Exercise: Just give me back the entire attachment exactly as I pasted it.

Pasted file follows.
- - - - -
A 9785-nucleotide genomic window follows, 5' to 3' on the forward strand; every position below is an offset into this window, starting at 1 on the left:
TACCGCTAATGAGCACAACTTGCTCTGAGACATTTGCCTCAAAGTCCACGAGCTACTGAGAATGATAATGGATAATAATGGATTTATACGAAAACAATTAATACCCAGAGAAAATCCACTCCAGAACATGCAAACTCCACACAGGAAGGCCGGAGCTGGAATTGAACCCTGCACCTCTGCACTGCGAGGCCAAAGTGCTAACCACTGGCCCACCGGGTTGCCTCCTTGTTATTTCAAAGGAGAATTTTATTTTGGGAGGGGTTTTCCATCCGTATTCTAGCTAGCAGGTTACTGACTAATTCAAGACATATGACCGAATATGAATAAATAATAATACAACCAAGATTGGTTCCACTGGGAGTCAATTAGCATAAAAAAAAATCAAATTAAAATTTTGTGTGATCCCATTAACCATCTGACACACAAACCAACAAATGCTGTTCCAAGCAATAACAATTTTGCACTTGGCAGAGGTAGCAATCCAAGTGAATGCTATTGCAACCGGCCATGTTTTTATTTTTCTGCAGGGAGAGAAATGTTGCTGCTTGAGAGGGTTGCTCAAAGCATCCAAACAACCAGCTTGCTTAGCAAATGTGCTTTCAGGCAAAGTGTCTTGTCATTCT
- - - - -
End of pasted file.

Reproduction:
A 9785-nucleotide genomic window follows, 5' to 3' on the forward strand; every position below is an offset into this window, starting at 1 on the left:
TACCGCTAATGAGCACAACTTGCTCTGAGACATTTGCCTCAAAGTCCACGAGCTACTGAGAATGATAATGGATAATAATGGATTTATACGAAAACAATTAATACCCAGAGAAAATCCACTCCAGAACATGCAAACTCCACACAGGAAGGCCGGAGCTGGAATTGAACCCTGCACCTCTGCACTGCGAGGCCAAAGTGCTAACCACTGGCCCACCGGGTTGCCTCCTTGTTATTTCAAAGGAGAATTTTATTTTGGGAGGGGTTTTCCATCCGTATTCTAGCTAGCAGGTTACTGACTAATTCAAGACATATGACCGAATATGAATAAATAATAATACAACCAAGATTGGTTCCACTGGGAGTCAATTAGCATAAAAAAAAATCAAATTAAAATTTTGTGTGATCCCATTAACCATCTGACACACAAACCAACAAATGCTGTTCCAAGCAATAACAATTTTGCACTTGGCAGAGGTAGCAATCCAAGTGAATGCTATTGCAACCGGCCATGTTTTTATTTTTCTGCAGGGAGAGAAATGTTGCTGCTTGAGAGGGTTGCTCAAAGCATCCAAACAACCAGCTTGCTTAGCAAATGTGCTTTCAGGCAAAGTGTCTTGTCATTCT